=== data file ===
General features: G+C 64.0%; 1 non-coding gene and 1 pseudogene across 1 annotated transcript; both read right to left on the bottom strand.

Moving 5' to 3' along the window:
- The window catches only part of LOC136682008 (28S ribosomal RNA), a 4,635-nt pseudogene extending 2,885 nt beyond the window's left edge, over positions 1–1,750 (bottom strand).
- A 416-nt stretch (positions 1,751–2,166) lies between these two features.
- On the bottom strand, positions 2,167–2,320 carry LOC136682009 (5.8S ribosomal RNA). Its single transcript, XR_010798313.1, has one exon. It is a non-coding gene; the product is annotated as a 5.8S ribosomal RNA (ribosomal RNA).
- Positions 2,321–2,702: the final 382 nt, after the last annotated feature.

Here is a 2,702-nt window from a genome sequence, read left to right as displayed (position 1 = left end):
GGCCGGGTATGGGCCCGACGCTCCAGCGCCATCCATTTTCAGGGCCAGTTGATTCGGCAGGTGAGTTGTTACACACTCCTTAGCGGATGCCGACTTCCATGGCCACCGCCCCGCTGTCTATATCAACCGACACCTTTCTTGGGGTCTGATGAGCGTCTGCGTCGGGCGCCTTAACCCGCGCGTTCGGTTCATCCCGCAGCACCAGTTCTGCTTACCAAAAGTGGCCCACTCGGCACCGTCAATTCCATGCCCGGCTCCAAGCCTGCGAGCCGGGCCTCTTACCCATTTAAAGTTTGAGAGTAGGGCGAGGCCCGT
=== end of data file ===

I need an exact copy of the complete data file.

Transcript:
General features: G+C 64.0%; 1 non-coding gene and 1 pseudogene across 1 annotated transcript; both read right to left on the bottom strand.

Moving 5' to 3' along the window:
- The window catches only part of LOC136682008 (28S ribosomal RNA), a 4,635-nt pseudogene extending 2,885 nt beyond the window's left edge, over positions 1–1,750 (bottom strand).
- A 416-nt stretch (positions 1,751–2,166) lies between these two features.
- On the bottom strand, positions 2,167–2,320 carry LOC136682009 (5.8S ribosomal RNA). Its single transcript, XR_010798313.1, has one exon. It is a non-coding gene; the product is annotated as a 5.8S ribosomal RNA (ribosomal RNA).
- Positions 2,321–2,702: the final 382 nt, after the last annotated feature.

Here is a 2,702-nt window from a genome sequence, read left to right as displayed (position 1 = left end):
GGCCGGGTATGGGCCCGACGCTCCAGCGCCATCCATTTTCAGGGCCAGTTGATTCGGCAGGTGAGTTGTTACACACTCCTTAGCGGATGCCGACTTCCATGGCCACCGCCCCGCTGTCTATATCAACCGACACCTTTCTTGGGGTCTGATGAGCGTCTGCGTCGGGCGCCTTAACCCGCGCGTTCGGTTCATCCCGCAGCACCAGTTCTGCTTACCAAAAGTGGCCCACTCGGCACCGTCAATTCCATGCCCGGCTCCAAGCCTGCGAGCCGGGCCTCTTACCCATTTAAAGTTTGAGAGTAGGGCGAGGCCCGT